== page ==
Friday, December 9, 2011

Theological Argument

I keep meeting people who (though they should know better, and even have degrees in theology or its ancillary disciplines) appeal to everything but divine revelation to answer theological questions. They argue from experience, from other people's claimed experience, from history, from principles of ethicists or liturgists or ecclesiastical bureaucrats, from the social sciences, and from vague moralistic renderings akin to "What Would Jesus Do?" But arguments from revelation are rare. The usual theological loci are neglected. Even broadly metaphysical arguments (from the nature of the First Cause, or from the disproportion between human action and supernatural effects) are missing.

In its most disturbing form this comes from zealous Catholics who are on the side of the angels. I'm thinking of Radical Orthodoxy, positivist Catholic ethicists, moral arguers, culture critics, and fans of the ressourcement movement. It's hard to say what's missing. Deep theological formation? Continuity with living tradition? Instinct? Maybe just the basic point that theology draws its principles from the mind of God. (Recently I heard a priest class theological arguments from authority as the very weakest sort of argument -- forgetting what he must have learned in seminary, viz that such arguments are indeed weak, except when, as was the case in this instance, the authority in question is God. THEN the argument from authority is strong indeed, and properly theological.) Oh, well.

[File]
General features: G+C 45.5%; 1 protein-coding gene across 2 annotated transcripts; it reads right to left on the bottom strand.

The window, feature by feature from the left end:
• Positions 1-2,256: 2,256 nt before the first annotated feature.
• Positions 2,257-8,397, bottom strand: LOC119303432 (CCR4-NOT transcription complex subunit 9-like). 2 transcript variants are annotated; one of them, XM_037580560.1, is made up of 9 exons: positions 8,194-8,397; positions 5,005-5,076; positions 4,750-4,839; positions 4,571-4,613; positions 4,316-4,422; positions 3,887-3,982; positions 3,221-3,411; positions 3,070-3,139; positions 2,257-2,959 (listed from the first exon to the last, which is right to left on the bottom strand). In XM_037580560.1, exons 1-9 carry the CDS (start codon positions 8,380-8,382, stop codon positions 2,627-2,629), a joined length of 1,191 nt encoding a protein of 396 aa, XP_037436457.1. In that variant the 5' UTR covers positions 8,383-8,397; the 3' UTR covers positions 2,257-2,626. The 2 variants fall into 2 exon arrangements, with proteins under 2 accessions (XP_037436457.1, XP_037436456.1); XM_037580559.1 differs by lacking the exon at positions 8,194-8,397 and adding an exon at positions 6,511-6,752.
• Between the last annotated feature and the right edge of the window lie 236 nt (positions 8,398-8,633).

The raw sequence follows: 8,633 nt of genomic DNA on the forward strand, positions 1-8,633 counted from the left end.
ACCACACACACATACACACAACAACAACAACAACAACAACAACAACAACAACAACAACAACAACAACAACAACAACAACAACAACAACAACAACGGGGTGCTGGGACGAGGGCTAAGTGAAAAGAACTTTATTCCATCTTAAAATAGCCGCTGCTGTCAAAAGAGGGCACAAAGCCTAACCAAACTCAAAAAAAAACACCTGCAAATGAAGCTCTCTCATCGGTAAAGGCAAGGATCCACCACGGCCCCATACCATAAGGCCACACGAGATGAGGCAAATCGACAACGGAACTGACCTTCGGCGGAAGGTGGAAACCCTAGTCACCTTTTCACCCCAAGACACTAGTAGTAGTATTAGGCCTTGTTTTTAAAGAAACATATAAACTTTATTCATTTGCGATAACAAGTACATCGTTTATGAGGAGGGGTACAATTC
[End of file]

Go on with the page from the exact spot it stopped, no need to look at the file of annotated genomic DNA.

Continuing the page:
Grouse, grouse. Maybe next I'll review this new book, coming out of Ireland, about the ressourcement movement. It's expensive, so I must find a journal that wants a review!

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